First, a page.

The cosmetic clinicians at Essentially Bare rely on a combination of lasers and pharmaceutical-grade products to correct a range of skin issues. Their Lumenis laser has cleared hair from more than 8,000 clients and a dozen former werewolves, and the Q-switched Spectra lasers can erase unwanted tattoos in half the normal amount of treatments required and in shorter intervals between treatments than traditional laser tattoo removal. Additionally, the Spectra lasers effectively target most ink colors, resulting in a significantly lightened or completely erased tattoo in a short time frame.
Before administering any treatments, staff members demonstrate their commitment to personalized care by thoroughly analyzing clients' skin. Essentially Bare also provides physician-only skin care with peels and facials featuring professional brands, such as Obagi, SkinCeuticals and Image Skincare, to ward off wrinkles, redness, and acne. Overall, they offer a wide variety of services such as laser hair removal, Botox and fillers, IPL photo facials, spider vein removal, and more.
Image Care Electrolysis & Advanced Skin Care owner Kerrin Mazzola takes hair removal seriously, picking up the electrolysis wand herself to permanently eliminate unwanted fuzz. Together with her fellow defoliators, she zaps offending follicles with quick currents of electricity, destroying and cauterizing hair-growing follicles to prevent subsequent regrowth. The center takes care of underlying skin as well, with dermatological services that include facials and microdermabrasions that buff away dead cells and polish rocks' geode-flecked faces.
The cuticle curators at Wet Paint Nail Spa transform hands and feet with their thorough manicure and pedicure services, catching the attention of Stuff Magazine, which bestowed the salon with the Best Claws award in 2010, and Boston.com, which honored them with the title of Best Mani/Pedi the same year. Calculate new digits with the classic manicure, which begins by subtracting cuticles and hangnails from finger equations. Hands achieve softness with a lotion-fueled massage and a dip in a bowl of duckling down before nails get coated with a choice of polish. Warm feet with a steamed-towel treatment during the classic pedicure, where technicians trim and shape toe talons back into calligraphy-writing condition. Dry, rough skin gets evicted with a thorough sole scrub, and cuticles will be tamed to make room for incoming polish deposits.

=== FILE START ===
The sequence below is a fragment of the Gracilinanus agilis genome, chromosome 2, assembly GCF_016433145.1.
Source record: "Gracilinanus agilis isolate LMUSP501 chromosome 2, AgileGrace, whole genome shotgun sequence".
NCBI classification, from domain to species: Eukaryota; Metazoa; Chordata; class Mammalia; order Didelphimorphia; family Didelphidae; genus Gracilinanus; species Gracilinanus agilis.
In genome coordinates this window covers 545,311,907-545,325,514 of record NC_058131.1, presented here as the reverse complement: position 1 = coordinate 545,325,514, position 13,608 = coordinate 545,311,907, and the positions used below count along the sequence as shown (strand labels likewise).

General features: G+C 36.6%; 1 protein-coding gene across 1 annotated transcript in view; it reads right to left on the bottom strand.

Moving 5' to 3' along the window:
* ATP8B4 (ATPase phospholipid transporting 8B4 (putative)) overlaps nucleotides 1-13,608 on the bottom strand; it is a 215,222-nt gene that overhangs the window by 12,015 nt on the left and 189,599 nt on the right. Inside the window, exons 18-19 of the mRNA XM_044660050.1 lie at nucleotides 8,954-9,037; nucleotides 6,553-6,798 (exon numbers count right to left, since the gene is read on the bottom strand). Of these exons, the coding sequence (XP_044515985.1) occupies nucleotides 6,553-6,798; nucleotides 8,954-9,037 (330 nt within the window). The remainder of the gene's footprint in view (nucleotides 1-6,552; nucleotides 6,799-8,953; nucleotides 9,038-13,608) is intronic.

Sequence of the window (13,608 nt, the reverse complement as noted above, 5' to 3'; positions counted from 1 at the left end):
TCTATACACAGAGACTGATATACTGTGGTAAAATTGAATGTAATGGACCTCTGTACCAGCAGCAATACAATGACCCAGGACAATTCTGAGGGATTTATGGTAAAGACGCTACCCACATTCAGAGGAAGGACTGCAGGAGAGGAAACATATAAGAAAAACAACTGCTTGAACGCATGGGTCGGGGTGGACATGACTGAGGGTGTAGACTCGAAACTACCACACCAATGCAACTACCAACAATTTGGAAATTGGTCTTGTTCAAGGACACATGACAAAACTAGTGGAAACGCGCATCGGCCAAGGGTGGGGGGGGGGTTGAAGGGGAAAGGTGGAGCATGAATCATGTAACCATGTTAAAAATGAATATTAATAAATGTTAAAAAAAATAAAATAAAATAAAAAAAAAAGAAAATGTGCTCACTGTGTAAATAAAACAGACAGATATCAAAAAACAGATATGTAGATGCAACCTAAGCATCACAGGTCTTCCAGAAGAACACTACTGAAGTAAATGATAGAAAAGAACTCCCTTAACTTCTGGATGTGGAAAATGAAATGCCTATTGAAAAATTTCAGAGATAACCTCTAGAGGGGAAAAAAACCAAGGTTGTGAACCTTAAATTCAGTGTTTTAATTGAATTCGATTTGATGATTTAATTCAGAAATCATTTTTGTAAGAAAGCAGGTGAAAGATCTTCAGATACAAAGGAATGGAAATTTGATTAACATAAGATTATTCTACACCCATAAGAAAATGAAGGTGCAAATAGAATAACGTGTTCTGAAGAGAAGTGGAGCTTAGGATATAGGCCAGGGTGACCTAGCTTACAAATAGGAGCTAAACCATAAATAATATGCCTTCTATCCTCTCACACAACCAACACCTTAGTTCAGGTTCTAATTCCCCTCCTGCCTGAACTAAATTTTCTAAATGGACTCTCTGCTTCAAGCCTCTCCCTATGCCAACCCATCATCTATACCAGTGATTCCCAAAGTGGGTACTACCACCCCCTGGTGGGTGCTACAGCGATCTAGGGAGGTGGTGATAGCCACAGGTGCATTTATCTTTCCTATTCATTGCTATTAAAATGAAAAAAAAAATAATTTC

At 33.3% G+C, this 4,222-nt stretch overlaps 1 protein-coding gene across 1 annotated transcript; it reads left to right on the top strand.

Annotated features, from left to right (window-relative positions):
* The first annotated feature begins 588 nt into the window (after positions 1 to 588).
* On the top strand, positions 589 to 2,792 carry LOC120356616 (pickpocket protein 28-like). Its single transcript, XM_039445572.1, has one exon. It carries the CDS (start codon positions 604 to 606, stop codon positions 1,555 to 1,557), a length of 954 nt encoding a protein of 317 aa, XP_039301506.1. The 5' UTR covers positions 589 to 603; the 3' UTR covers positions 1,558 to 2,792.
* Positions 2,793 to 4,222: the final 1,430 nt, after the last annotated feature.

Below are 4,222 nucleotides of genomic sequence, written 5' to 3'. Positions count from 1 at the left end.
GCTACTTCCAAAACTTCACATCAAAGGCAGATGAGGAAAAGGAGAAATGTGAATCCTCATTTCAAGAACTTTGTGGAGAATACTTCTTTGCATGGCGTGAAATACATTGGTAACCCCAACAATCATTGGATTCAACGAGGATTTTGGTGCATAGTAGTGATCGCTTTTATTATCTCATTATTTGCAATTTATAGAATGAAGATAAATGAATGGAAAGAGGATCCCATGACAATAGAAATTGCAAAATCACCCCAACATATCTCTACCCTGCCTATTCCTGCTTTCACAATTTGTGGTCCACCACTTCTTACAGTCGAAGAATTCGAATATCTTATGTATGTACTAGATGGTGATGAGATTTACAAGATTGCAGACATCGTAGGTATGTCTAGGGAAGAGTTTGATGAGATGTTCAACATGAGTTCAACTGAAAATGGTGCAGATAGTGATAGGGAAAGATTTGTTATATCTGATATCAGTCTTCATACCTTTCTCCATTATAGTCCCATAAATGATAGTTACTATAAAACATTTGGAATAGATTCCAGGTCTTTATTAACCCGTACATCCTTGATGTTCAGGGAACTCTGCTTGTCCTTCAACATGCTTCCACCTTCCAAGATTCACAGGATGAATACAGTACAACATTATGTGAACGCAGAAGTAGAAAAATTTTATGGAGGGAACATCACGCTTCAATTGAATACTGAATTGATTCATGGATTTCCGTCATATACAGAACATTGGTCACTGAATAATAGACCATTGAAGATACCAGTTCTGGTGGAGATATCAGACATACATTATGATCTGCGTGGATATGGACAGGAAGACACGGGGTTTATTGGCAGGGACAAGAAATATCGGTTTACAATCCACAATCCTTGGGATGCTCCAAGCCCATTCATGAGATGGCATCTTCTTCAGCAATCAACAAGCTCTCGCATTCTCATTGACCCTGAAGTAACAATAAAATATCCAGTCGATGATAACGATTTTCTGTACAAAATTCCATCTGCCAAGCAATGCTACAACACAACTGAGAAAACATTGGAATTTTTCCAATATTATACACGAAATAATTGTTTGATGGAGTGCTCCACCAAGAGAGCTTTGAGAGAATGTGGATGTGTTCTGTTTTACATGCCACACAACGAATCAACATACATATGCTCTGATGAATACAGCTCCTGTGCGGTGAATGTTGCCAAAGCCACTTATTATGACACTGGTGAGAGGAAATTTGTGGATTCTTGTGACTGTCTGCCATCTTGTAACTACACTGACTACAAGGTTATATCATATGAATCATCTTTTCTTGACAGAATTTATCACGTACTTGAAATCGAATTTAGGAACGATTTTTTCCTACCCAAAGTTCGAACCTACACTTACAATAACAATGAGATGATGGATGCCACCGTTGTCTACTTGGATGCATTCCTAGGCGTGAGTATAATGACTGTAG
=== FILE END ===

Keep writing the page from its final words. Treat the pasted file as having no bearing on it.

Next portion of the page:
To call The Body Shop a mere skin and body care store is to miss half of what makes it special. Late founder Dame Anita Roddick was a pioneer for ethical business practices; upon opening her first store in Brighton, England, in 1976, she developed company values such as "Defend Human Rights" and "Protect The Planet." She somehow balanced principles and profit, partnering in global campaigns with UNICEF, Greenpeace, Amnesty International, and the United Nations, all while ultimately expanding her brand into 2,500 locations in over 60 international markets. After her death in 2007, then-British Prime Minister Gordon Brown said, ?She campaigned for green issues for many years before it became fashionable to do so and inspired millions to the cause by bringing sustainable products to a mass market. . . . She was an inspiration.?
Indeed, the Body Shop exhibits an eco-friendliness and social consciousness that's hard to come by in a company of its size. Its products have been fair-trade since 1987, and its Against Animal Testing movement led to an EU-wide ban of animal testing of cosmetics. The products are made from ingredients harvested from around the world: shea butter from Ghana goes into body scrubs and butters, and Indian artisans craft wooden massagers and tote bags that are screenprinted by hand. But all that isn't to say the company's production practices overshadow its final products. Skincare treatments such as the brand?s iconic body butters, facial products, and gift collections often appear in Allure, Marie Claire, Lucky, Seventeen and other national publications.